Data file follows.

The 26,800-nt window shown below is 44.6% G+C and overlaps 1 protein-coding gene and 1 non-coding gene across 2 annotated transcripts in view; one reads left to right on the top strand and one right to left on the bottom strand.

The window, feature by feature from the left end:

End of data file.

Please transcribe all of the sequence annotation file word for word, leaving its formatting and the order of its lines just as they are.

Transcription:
The 26,800-nt window shown below is 44.6% G+C and overlaps 1 protein-coding gene and 1 non-coding gene across 2 annotated transcripts in view; one reads left to right on the top strand and one right to left on the bottom strand.

The window, feature by feature from the left end: